The first-order global Hangenberg Crisis strongly affected the marine ecosystems with severe losses within the tabulate and rugose corals amongst other organisms. Denayer and Webb (2017) describe earliest Mississippian rugose corals from Australia and compare them with occurrences in other regions. At the global scale, the earliest Tournaisian rugose coral genera share several characters of post-disaster taxa, whereas the Australian genera are not post-disaster taxa but represent final branches of lineages that already evolved during the Late Devonian. (Palaeobiodiversity and Palaeoenvironments 97(3); doi: 10.1007/s12549-016-0261-0).

Sardar Abadi et al. (2017) investigated the Early Carboniferous foraminiferal assemblages of the Mobarak Formation in the Alborz Basin, Iran. Ivorian foraminiferal proliferation follows a cyclic pattern; a first cyclic episode was followed by two distinct pulses of second proliferation and diversification. These latter episodes of foraminiferal recolonization of the Alborz Basin coincide with the first foraminiferal radiation at the same time in other Peri-Gondwanan microcontinents. The occurrence of specific taxa in the Mobarak Formation is linked to transgressions and migrations of Noth Palaeotethyan fauna. The pulses are linked with global eustatic sea-level fluctuations caused by climate oscillations (Early Carboniferous glaciation) and follows a fourth-order ocean-level fluctuations. (Palaeobiodiversity and Palaeoenvironments 97(3); doi: 10.1007/s12549-017-0281-4).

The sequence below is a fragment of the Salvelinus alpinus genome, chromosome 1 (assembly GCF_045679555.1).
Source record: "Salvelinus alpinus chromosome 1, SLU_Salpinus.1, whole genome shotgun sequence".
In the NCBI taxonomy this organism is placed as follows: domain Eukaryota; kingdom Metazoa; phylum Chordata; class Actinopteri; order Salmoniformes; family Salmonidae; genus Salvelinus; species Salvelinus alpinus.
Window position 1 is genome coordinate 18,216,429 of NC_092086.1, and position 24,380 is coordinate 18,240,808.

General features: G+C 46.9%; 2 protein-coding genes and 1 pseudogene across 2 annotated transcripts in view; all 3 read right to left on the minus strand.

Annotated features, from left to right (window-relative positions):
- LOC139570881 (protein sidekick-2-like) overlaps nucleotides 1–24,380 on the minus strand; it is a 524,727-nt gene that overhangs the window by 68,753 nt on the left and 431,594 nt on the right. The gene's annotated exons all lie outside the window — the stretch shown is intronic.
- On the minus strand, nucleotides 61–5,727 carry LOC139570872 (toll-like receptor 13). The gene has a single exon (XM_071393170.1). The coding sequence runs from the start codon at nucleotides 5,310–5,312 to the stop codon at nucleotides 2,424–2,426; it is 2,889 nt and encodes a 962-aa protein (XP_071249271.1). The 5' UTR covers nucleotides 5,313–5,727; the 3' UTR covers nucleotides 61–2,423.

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Correspondence to Peter Königshof.

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This article is a contribution to the special issue ‘Climate change and biodiversity patterns in the mid-Palaeozoic

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Mottequin, B., Slavík, L. & Königshof, P. Increasing knowledge on biodiversity patterns and climate changes in Earth’s history by international cooperation: introduction to the proceedings IGCP 596/SDS Meeting Brussels (2015). Palaeobio Palaeoenv 97, 367–374 (2017). https://doi.org/10.1007/s12549-017-0296-x